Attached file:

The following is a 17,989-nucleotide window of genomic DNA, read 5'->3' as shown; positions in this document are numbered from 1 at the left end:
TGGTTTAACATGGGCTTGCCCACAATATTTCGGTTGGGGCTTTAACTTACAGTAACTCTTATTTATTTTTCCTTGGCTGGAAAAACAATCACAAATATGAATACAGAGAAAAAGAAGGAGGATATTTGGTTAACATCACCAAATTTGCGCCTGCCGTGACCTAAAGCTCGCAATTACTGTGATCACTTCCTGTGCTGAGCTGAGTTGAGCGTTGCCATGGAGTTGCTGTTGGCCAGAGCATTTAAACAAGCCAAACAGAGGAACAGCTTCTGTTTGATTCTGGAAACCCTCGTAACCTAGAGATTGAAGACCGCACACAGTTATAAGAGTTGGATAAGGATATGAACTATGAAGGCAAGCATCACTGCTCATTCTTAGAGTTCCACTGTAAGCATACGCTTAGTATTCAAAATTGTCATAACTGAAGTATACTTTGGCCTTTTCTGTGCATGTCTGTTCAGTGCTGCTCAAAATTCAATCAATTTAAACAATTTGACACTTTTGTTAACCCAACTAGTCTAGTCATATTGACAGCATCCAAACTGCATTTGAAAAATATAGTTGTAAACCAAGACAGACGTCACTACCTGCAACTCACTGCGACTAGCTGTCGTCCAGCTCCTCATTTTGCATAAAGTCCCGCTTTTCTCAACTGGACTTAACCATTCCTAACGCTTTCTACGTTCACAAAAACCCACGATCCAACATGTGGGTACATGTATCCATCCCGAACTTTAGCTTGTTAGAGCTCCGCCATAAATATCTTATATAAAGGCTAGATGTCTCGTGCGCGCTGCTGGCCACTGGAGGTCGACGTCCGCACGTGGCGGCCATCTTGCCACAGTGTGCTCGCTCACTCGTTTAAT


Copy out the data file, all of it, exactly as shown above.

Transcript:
The following is a 17,989-nucleotide window of genomic DNA, read 5'->3' as shown; positions in this document are numbered from 1 at the left end:
TGGTTTAACATGGGCTTGCCCACAATATTTCGGTTGGGGCTTTAACTTACAGTAACTCTTATTTATTTTTCCTTGGCTGGAAAAACAATCACAAATATGAATACAGAGAAAAAGAAGGAGGATATTTGGTTAACATCACCAAATTTGCGCCTGCCGTGACCTAAAGCTCGCAATTACTGTGATCACTTCCTGTGCTGAGCTGAGTTGAGCGTTGCCATGGAGTTGCTGTTGGCCAGAGCATTTAAACAAGCCAAACAGAGGAACAGCTTCTGTTTGATTCTGGAAACCCTCGTAACCTAGAGATTGAAGACCGCACACAGTTATAAGAGTTGGATAAGGATATGAACTATGAAGGCAAGCATCACTGCTCATTCTTAGAGTTCCACTGTAAGCATACGCTTAGTATTCAAAATTGTCATAACTGAAGTATACTTTGGCCTTTTCTGTGCATGTCTGTTCAGTGCTGCTCAAAATTCAATCAATTTAAACAATTTGACACTTTTGTTAACCCAACTAGTCTAGTCATATTGACAGCATCCAAACTGCATTTGAAAAATATAGTTGTAAACCAAGACAGACGTCACTACCTGCAACTCACTGCGACTAGCTGTCGTCCAGCTCCTCATTTTGCATAAAGTCCCGCTTTTCTCAACTGGACTTAACCATTCCTAACGCTTTCTACGTTCACAAAAACCCACGATCCAACATGTGGGTACATGTATCCATCCCGAACTTTAGCTTGTTAGAGCTCCGCCATAAATATCTTATATAAAGGCTAGATGTCTCGTGCGCGCTGCTGGCCACTGGAGGTCGACGTCCGCACGTGGCGGCCATCTTGCCACAGTGTGCTCGCTCACTCGTTTAAT